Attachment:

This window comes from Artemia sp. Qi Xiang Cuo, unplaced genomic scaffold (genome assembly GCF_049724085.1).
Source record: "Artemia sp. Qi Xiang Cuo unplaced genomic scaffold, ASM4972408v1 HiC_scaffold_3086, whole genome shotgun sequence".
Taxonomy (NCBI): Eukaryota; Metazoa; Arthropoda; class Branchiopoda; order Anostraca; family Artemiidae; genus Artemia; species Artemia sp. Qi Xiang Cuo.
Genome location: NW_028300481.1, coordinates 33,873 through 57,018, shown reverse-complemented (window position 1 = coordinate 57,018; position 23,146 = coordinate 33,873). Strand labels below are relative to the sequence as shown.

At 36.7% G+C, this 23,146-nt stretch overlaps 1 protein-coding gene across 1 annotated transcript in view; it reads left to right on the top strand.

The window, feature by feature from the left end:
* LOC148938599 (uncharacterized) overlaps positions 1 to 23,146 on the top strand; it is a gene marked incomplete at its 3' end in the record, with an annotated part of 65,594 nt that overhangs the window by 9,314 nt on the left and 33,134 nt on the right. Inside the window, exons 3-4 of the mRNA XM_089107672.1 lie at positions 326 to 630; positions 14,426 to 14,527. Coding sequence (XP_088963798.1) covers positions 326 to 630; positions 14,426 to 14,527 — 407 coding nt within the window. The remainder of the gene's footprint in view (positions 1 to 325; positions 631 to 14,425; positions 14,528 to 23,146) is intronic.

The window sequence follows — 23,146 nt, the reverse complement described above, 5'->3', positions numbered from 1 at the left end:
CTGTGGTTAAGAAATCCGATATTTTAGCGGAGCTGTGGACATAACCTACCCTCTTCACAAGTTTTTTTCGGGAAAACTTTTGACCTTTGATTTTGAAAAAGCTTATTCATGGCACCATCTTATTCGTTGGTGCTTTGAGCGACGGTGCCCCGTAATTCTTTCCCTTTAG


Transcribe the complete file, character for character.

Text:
This window comes from Artemia sp. Qi Xiang Cuo, unplaced genomic scaffold (genome assembly GCF_049724085.1).
Source record: "Artemia sp. Qi Xiang Cuo unplaced genomic scaffold, ASM4972408v1 HiC_scaffold_3086, whole genome shotgun sequence".
Taxonomy (NCBI): Eukaryota; Metazoa; Arthropoda; class Branchiopoda; order Anostraca; family Artemiidae; genus Artemia; species Artemia sp. Qi Xiang Cuo.
Genome location: NW_028300481.1, coordinates 33,873 through 57,018, shown reverse-complemented (window position 1 = coordinate 57,018; position 23,146 = coordinate 33,873). Strand labels below are relative to the sequence as shown.

At 36.7% G+C, this 23,146-nt stretch overlaps 1 protein-coding gene across 1 annotated transcript in view; it reads left to right on the top strand.

The window, feature by feature from the left end:
* LOC148938599 (uncharacterized) overlaps positions 1 to 23,146 on the top strand; it is a gene marked incomplete at its 3' end in the record, with an annotated part of 65,594 nt that overhangs the window by 9,314 nt on the left and 33,134 nt on the right. Inside the window, exons 3-4 of the mRNA XM_089107672.1 lie at positions 326 to 630; positions 14,426 to 14,527. Coding sequence (XP_088963798.1) covers positions 326 to 630; positions 14,426 to 14,527 — 407 coding nt within the window. The remainder of the gene's footprint in view (positions 1 to 325; positions 631 to 14,425; positions 14,528 to 23,146) is intronic.

The window sequence follows — 23,146 nt, the reverse complement described above, 5'->3', positions numbered from 1 at the left end:
CTGTGGTTAAGAAATCCGATATTTTAGCGGAGCTGTGGACATAACCTACCCTCTTCACAAGTTTTTTTCGGGAAAACTTTTGACCTTTGATTTTGAAAAAGCTTATTCATGGCACCATCTTATTCGTTGGTGCTTTGAGCGACGGTGCCCCGTAATTCTTTCCCTTTAG